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Welcome to Journey Back In Time! (Return to Top of Page)
The story of our company begins with a man named Henry Hess. Following the Oregon Trail, Henry and his family left the Midwest in the mid-1800s in search of their "manifest destiny." Life was hard, but through the legendary resourcefulness that the early pioneers were known for, they were able to provide for everything they needed. Settling down in the beautiful Columbia Gorge (where the Hess family remains to this day), Henry passed down to his descendants a love for the simple life.
In 1989, Henry's great, great grandson, Terry Hess created "Pioneer Living." With a background in teaching and living history work, he was able to imagine a program where the museum was brought to the school and in which students were able to touch and manipulate everything in the exhibit! "Pioneer Living" was received with rave reviews everywhere it went and today, there are 8 "Pioneer Living" programs on tour at a different school each day, covering over 30 different states!
To date, this program has visited over 10,000 schools across the country, allowing students of all ages to experience life from a pioneer perspective. Our programs are based on the principle that all children learn best by doing. We pride ourselves on the unique hands-on approach that makes our programs unforgettable and are committed to providing exciting learning opportunities not to be found in a textbook or traditional field trip.
The "Pioneer Living" Program (Return to Top of Page)
Journey Back In Time is a traveling hands-on museum that comes to your school so that students can experience "Pioneer Living."
Six different Learning Centers with their historical displays and hands-on stations provide for this field trip at your school, turning your multi-purpose room into a pioneer settlement. All of the students have the chance to do all of the activities.
Gold Rush Learning Center:
Learning is fun as kids relive the excitement of the Gold Rush. Kids can go panning for gold (pyrite) and weigh their find on a set of authentic miner's scales. That each child can keep three pieces of their claim is an added bonus! Artifacts on the display tell the story of a great westward movement.
Children's Learning Center:
Do you remember sock monkeys and button spinners? We do! This station features over 40 handmade wooden folk toys from craftspeople all across America. Children of all ages will find something to love as they play with pecking chickens, a whimmy-diddle, iron cabin fever puzzles, acrobats, yo-yos, ball and cup toys and lots more! We also have a collection of children's schoolbooks from the 1800s that students can take out and look at. Don't forget to read the rules from 1860! "Do not speak unless spoken to by the teacher. Talking in class = 1 whack with a rod."
Ma's and Pa's Learning Center:
After doing the chores at this station, children will think being a pioneer was loads of fun
but also loads of work! Here students can try suddsing up with a lather brush and shaving the way Pa did, pumping water from an old rain barrel, scrubbing clothes on a scrubboard, and wringing them out through a 150-year old washing machine.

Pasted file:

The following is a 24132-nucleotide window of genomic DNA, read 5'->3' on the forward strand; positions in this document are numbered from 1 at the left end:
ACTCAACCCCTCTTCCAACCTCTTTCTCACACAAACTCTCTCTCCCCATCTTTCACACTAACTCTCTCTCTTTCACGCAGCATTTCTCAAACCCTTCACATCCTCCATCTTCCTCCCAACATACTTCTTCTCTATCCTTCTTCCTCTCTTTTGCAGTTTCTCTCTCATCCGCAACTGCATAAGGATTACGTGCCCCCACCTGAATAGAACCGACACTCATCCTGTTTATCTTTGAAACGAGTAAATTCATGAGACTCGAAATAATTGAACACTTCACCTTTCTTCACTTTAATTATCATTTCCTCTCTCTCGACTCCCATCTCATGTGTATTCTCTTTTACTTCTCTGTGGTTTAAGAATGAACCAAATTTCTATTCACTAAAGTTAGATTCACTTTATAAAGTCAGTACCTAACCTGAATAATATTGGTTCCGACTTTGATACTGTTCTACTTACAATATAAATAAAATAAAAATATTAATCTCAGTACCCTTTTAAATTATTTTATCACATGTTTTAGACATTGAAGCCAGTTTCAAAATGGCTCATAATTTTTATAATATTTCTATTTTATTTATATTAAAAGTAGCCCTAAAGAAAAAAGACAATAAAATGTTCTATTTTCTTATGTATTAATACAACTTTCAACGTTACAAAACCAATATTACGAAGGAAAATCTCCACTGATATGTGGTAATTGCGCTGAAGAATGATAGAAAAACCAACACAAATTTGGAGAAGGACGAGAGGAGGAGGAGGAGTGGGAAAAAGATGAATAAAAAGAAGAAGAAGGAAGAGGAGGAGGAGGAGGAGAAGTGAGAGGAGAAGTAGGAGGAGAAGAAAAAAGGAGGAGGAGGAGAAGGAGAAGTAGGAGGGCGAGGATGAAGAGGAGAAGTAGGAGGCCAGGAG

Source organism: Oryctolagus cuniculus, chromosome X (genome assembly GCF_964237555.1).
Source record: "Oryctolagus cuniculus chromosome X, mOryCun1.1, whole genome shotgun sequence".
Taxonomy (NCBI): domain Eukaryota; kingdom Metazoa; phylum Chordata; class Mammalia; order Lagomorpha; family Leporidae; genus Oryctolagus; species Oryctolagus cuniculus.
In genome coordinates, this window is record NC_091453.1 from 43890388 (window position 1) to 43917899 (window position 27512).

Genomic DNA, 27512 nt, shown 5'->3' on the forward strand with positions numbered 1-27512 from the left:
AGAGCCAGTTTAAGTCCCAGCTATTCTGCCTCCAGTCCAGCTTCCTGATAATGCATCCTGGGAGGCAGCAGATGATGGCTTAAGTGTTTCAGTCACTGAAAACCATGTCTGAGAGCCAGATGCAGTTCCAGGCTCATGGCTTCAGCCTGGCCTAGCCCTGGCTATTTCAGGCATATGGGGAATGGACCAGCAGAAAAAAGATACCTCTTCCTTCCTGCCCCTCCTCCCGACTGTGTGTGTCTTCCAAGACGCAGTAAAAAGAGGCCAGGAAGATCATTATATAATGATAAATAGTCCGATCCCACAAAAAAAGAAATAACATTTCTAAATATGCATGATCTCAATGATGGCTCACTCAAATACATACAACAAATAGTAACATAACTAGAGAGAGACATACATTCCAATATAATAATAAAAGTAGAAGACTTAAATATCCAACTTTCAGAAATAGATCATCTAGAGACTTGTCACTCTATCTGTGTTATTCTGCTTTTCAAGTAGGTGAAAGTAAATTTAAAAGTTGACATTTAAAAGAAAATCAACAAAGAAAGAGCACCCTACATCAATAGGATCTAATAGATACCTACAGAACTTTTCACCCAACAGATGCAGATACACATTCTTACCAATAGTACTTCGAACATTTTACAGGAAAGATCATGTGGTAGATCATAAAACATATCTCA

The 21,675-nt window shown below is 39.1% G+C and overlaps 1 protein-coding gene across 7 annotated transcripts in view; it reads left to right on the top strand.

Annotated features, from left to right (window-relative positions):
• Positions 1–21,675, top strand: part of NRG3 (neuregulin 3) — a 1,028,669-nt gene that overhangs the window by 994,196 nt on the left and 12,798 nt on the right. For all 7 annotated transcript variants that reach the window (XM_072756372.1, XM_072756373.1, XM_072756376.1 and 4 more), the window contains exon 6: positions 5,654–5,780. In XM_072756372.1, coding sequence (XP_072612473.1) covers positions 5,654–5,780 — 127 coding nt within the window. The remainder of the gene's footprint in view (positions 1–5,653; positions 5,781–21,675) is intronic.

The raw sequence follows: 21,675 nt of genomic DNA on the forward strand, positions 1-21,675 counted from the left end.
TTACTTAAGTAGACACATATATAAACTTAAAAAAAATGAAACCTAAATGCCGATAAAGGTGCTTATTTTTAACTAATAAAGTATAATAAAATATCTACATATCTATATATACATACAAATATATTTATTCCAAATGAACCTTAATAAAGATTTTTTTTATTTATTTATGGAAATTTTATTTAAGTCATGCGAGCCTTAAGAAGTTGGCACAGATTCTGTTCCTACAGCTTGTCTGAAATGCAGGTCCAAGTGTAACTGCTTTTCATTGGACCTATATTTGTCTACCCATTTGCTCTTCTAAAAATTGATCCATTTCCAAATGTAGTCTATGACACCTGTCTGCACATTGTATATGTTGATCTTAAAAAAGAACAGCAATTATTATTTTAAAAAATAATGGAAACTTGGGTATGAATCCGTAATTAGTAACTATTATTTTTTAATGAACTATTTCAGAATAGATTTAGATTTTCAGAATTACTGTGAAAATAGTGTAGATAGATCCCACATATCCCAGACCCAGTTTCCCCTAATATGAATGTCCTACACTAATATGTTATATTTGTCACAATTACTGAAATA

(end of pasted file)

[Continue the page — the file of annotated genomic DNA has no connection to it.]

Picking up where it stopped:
Clothing Learning Center:
With general stores few and far between and pennies scarce, the pioneers didn't have many clothes. One source of clothing was sheep's' wool. Valued for its warmth and durability, it was used for everything from wool mittens to wool underwear! At this center, children will learn how wool was carded to brush the fiber straight, then spun or twisted into a piece of yarn. Each child will take their yarn home with them as a souvenir friendship bracelet.
Kitchen Learning Center:
From sifters to coffee grinders, cast iron to enamelware, many of the items in an 1800s kitchen resemble those things used at home today. But chances are children today have never experienced grinding wheat into flour and rolling out the bread dough. This station, with its cozy smells and tactile sensations is always a favorite.
Handcrafts Learning Center:
Rag rugs, quilts, corncob dolls, hand-dipped candles, tatting, and broomcorn
all common items in a pioneer home. In this center we pay tribute to the craftspeople of the 1800s who worked tirelessly to furnish the comforts of a homestead. Children will become craftspeople themselves as they make a necklace from earth-toned "trade beads" (made from pasta) to take home with them.
Program Format (Return to Top of Page)
This program is designed for grades PreK-8. We do 2-4 classes per assembly with each assembly being 30-60 minutes in length. Each assembly starts with an age-appropriate presentation, followed by time for the students to participate in the centers. We do up to 60 students per assembly
not to exceed 80. This avoids students having to stand in line for an activity. We need 5 minutes in
- A part day is up to 3 hours and a full day is a full school day.
School Responsibilities: (Return to Top of Page)
Provide one adult to meet us when we
arrive (2 hours before the first
scheduled group) and
assistance for 15 minutes, if
needed. If your school has stairs
leading into the performance area,
additional help may be required as
everything in our program is on
- Provide 2 rolls of paper towels.
- Provide 4 helpers throughout the day. These parents act as museum chaperones and will be assisting the students at the stations.
- Provide a 40 by 60 foot space.
- Set up a schedule for the day that follows our Scheduling Guidelines.
Click here for 4 minute promo video on YouTube